UNICEF addresses child sexual abuse as a global concern


We know that child sexual abuse is a problem around the world, but a report released Saturday by UNICEF – the United Nations Children's Fund – sheds new light on just how difficult it is to combat the problem in other countries. 

According to the report, sexual violence against children in the Caribbean not only is underreported, but it also is often accepted as a cultural norm. 

“A study in Jamaica indicated that men often believe they have a right to engage in sex with girls under their care, while children in Guyana reported believing that sexual violence can be blamed on a victim’s clothing,” the report said. “Sexual violence against boys is especially underreported, and in some countries, is not even recognized as a crime.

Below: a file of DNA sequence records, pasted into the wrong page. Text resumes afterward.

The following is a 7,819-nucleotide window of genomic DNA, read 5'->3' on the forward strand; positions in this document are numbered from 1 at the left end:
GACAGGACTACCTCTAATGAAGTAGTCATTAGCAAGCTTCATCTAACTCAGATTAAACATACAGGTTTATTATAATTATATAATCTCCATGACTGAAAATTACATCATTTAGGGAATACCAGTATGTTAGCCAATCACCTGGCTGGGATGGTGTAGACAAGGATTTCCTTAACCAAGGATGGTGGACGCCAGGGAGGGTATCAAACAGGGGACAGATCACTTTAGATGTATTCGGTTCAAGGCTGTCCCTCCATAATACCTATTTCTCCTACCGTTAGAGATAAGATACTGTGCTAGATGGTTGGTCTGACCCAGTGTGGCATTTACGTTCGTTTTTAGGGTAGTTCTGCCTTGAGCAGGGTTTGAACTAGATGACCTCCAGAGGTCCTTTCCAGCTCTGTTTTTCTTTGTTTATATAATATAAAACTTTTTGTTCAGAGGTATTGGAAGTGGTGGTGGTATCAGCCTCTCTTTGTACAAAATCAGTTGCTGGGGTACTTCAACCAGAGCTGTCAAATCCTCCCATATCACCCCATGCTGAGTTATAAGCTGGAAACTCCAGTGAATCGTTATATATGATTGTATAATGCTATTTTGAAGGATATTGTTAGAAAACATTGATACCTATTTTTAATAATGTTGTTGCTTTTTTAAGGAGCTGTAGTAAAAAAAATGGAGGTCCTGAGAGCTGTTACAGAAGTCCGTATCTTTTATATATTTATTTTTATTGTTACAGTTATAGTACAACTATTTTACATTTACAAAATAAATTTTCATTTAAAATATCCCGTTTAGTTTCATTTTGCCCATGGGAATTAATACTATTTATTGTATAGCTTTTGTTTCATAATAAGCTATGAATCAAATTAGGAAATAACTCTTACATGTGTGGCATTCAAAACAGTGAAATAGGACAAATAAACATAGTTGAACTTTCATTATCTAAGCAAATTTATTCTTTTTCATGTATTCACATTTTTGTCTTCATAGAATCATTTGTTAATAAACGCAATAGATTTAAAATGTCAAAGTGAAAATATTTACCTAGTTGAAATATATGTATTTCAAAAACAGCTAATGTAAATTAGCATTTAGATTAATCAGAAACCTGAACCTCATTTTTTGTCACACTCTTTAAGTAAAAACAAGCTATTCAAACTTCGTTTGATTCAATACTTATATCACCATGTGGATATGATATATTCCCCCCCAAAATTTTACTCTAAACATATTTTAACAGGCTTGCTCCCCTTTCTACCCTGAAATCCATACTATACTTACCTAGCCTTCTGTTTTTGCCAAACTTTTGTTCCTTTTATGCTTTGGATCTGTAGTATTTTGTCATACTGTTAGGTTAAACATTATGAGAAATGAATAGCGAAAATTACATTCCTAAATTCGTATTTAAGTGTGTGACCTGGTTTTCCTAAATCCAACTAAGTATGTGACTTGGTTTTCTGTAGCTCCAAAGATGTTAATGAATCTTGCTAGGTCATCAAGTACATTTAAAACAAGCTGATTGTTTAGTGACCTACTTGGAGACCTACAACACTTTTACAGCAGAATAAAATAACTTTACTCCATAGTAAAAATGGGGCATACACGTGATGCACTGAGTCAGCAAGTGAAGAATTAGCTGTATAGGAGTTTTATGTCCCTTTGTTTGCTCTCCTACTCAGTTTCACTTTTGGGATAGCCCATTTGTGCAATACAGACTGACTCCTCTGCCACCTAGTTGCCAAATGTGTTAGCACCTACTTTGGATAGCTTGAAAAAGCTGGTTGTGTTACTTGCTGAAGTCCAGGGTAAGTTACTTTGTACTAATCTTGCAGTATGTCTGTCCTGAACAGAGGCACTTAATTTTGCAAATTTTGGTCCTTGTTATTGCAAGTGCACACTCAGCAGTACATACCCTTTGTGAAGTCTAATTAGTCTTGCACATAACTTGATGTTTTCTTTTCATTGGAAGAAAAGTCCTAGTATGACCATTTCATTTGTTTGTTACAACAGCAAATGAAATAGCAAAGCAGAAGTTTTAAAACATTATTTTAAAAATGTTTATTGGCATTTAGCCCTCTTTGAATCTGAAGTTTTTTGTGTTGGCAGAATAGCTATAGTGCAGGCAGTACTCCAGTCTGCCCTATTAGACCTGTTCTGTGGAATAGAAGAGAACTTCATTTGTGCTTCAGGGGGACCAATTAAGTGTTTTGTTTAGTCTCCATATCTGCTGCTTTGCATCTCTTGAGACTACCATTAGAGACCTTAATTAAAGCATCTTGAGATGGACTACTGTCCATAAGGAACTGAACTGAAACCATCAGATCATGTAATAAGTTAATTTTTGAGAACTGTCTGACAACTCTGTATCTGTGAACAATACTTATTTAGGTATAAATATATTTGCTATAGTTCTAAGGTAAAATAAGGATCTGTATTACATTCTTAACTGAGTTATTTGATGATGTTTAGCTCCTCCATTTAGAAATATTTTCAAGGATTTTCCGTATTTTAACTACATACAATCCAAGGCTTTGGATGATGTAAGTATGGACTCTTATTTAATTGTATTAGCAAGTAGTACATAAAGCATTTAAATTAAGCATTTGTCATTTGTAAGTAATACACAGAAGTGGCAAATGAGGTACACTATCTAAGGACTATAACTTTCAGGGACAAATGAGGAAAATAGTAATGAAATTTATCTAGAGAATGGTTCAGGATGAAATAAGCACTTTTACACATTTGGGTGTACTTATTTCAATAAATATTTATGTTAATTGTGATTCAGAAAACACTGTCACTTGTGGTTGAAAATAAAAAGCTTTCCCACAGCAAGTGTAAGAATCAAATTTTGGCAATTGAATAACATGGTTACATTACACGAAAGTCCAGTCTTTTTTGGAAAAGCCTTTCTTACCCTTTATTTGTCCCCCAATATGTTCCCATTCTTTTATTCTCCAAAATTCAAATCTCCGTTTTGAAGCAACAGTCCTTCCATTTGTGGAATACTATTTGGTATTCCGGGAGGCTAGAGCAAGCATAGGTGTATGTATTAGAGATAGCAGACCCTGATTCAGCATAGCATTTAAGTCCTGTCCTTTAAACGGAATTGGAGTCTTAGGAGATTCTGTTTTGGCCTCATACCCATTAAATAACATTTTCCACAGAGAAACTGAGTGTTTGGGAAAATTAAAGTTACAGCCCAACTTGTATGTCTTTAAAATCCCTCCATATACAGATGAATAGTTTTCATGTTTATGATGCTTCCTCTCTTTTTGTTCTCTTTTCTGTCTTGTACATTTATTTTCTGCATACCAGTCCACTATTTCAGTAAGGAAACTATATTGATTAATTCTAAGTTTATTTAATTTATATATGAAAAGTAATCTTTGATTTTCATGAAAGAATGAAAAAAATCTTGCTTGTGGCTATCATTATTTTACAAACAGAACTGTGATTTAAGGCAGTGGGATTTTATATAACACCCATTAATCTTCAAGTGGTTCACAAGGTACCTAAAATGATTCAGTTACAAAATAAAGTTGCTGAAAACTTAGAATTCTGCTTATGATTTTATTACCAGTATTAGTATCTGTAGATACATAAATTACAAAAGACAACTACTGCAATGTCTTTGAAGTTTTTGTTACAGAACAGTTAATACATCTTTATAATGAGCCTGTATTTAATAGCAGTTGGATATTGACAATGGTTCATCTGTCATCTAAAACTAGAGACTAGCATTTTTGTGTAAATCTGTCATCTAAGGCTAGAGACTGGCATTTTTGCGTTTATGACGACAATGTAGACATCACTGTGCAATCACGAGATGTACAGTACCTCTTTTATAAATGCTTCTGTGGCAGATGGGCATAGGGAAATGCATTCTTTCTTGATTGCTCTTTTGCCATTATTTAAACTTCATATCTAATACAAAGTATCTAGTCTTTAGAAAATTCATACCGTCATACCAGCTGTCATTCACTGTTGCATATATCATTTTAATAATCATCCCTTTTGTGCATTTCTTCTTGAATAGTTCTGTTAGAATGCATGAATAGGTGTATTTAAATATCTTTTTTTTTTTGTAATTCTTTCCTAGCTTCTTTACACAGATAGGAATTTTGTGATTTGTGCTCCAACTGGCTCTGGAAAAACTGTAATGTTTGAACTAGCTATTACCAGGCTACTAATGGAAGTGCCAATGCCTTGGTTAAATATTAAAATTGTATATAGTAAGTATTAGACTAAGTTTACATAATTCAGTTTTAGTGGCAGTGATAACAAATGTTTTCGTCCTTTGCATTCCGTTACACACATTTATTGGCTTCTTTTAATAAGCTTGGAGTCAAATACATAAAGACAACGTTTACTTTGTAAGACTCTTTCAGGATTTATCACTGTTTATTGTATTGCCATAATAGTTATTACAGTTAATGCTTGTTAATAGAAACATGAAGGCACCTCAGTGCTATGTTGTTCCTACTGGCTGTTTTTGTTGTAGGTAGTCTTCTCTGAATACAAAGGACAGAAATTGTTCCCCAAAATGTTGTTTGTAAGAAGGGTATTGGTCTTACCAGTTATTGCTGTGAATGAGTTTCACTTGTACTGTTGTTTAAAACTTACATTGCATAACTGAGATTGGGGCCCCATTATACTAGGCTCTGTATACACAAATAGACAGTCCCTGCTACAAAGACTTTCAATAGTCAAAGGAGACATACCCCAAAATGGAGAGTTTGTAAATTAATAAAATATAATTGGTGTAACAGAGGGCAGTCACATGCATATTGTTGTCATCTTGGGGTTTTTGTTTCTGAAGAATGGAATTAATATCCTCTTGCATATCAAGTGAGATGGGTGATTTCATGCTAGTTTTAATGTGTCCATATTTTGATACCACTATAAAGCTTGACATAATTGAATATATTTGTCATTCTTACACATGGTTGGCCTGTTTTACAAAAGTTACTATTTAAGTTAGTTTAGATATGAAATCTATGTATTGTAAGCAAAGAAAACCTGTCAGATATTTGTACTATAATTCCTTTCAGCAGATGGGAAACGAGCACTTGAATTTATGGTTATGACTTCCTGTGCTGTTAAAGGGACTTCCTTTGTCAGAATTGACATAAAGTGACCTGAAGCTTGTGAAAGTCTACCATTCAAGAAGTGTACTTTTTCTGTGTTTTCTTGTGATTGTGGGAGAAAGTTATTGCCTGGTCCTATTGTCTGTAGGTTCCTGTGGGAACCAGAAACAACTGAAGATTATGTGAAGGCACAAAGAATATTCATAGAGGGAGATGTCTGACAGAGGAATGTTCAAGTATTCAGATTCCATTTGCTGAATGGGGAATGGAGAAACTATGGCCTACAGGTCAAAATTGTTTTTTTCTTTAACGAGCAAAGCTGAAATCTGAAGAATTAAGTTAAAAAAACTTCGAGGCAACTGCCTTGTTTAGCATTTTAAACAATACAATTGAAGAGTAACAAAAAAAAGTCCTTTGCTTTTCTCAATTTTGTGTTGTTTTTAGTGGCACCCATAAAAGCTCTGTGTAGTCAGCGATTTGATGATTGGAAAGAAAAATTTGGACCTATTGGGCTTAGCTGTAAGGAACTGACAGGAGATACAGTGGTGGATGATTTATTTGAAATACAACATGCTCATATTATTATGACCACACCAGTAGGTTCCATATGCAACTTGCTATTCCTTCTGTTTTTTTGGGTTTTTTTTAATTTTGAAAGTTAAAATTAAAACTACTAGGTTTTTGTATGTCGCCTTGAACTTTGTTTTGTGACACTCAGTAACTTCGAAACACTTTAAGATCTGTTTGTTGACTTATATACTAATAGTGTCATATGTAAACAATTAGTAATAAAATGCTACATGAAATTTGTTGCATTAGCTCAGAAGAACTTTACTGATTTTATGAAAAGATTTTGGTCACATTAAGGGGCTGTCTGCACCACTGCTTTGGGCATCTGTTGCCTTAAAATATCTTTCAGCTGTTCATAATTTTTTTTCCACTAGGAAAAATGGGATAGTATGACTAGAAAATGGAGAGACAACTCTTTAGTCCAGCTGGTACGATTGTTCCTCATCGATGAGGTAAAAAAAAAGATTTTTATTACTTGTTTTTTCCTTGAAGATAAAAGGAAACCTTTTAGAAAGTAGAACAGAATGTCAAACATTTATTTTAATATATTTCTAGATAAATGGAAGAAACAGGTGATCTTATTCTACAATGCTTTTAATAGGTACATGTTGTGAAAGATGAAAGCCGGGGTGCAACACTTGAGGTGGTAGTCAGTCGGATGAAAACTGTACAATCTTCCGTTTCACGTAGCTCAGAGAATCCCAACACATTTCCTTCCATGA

Of course, despite the fact that it is so widely accepted, sexual abuse has the same devastating results on its victims. The consequences are both physical and psychological, and may last a lifetime. It is also one of the leading contributors to HIV infections, and explains why this area has one of the world's highest rates in AIDS and HIV infection. Adding to the problem, mothers of sexually abused children are reluctant to seek help; many were sexually abused themselves, and may try covering up the abuse so the child doesn't experience that same sense of shame.

UNICEF is working to take the "Teddy Bear Campaign," which was developed last year by the St. Augustine Campus of the University of the West Indies (UWI) in Trinidad and Tobago, to other countries in the Caribbean. The campaign is designed to urge government and non-government partners to work together to break the silence and protect children from sexual abuse. 

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